sun 19/05/2024

LFF 2017: Good Time review - heist movie with standout performance by Robert Pattinson | reviews, news & interviews

LFF 2017: Good Time review - heist movie with standout performance by Robert Pattinson

LFF 2017: Good Time review - heist movie with standout performance by Robert Pattinson

The Safdie brothers pay homage to the mean streets of New York

Master of disguise: Robert Pattinson as Connie Nikas

This is not a movie to see in the front row – intrusive close-ups, hand-held camerawork, colour saturated night shots and a relentless synthesiser score all conspire to make Good Time, shown at London Film Festival, a wild ride. An unrecognisable Robert Pattinson plays Connie Nikas, a nervy con artist who enlists his intellectually disabled brother Nick in a bank robbery.

The heist goes horribly wrong and the camera clings to the brothers’ and their nightmarish fate over the next 24 hours. Directed by real life brothers Josh and Benny Safdie (the latter also plays Nick), Good Time is a homage to early Scorsese, Michael Mann and Abel Ferrara.

There’s a touch too of Dog Day Afternoon, particularly in the role of Nick. I’m always wary when able actors "play crip": it’s tantamount to blackface and shouldn’t be necessary when there are plenty of talented disabled performers. But in this case the amount of violence and degradation that the character of Nick endures would be hard for a director to ask from an actor with intellectual disabilities without accusations of exploitation.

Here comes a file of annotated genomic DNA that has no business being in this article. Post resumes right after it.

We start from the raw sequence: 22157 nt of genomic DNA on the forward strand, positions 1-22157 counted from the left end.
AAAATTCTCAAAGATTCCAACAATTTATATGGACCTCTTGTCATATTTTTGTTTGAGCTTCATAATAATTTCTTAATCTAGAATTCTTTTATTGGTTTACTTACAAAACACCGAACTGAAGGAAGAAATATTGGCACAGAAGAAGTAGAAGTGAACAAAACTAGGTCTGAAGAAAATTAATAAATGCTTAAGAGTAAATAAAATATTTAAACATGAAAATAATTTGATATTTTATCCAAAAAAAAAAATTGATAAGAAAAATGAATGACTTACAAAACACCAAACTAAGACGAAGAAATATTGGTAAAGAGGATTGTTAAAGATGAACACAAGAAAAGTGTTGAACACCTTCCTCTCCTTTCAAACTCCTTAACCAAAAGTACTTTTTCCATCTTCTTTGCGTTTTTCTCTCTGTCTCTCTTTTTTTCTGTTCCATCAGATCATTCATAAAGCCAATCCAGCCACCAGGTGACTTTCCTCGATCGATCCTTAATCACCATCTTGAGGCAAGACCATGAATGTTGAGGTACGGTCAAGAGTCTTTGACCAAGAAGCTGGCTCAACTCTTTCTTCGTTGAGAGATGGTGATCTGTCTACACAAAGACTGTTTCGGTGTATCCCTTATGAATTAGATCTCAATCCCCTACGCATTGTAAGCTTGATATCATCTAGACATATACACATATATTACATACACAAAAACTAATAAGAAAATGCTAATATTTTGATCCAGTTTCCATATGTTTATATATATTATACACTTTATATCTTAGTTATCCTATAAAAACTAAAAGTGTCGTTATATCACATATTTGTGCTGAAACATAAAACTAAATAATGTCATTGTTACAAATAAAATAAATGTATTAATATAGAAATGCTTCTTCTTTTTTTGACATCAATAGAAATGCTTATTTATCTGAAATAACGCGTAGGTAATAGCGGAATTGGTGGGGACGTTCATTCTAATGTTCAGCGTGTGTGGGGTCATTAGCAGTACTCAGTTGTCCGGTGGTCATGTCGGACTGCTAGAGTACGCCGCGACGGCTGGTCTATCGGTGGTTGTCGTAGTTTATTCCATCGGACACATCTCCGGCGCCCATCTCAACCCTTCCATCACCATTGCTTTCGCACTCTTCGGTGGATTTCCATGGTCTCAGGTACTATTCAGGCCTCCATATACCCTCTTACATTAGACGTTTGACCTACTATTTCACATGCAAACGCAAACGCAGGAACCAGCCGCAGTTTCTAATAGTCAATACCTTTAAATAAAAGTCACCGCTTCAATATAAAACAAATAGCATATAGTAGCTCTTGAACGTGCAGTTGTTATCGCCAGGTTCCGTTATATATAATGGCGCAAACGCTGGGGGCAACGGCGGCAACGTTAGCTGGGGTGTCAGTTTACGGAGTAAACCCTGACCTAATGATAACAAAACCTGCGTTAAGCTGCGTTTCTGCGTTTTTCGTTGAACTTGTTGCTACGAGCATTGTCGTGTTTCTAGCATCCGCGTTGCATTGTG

Casting major actors like Pattinson and Jennifer Jason Leigh as his train-wreck girlfriend is a significant step up from the Safdies’ previous film Heaven Knows What that featured unknowns playing versions of themselves. Getting big stars on screen and giving them such dark, meaty roles has amply paid off. Pattinson is superbly ambiguous as Connie, an opportunistic sleazebag duping everyone he meets; is he genuinely protective of his brother, or just ruthlessly exploiting him?

There’s some very dark humour, particularly in the third act, which plays out in a closed amusement park and ensnares another desperate thug in Connie’s machinations. Buddy Duress (in real life, fresh out of prison) plays Ray, so bashed up in a drug deal gone wrong that he looks like a Francis Bacon portrait made flesh. There’s a cameo too from Barkhad Abdi that slyly highlights the institutional racism of the NYPD. Watching Good Time is both exhausting and exhilarating. 


What is it about Brian Selznick’s ornate illustrated fictions that leads good directors to make their worst films? Turning The Invention of Hugo Cabret into Hugo was a disaster for Scorsese, and now comes Todd Haynes’s stifling adaptation of Selznick’s  novel, Wonderstruck.  

Two different narratives intertwine, one set in the ‘70s, the other in the ‘20s. Both centre on children battling with hearing loss who embark on a solo quest in New York searching for an absent parent. Eventually their lives overlap, but it takes forever to get there. At one point the Julianne Moore character tells a child "I need you to be patient with this story" but by then it’s way, way too late. 

The three child actors are not hugely engaging, although Rose (played by deaf actress Millicent Simmonds, above) is at least striking to look at and gives it her all.  The two boys are cute moppets but don’t have much to do but hide out for days in the American Museum of Natural History dodging adults in a wholly unbelievable way. It’s amazing that they didn’t stumble into the crew setting up for the Night at … series.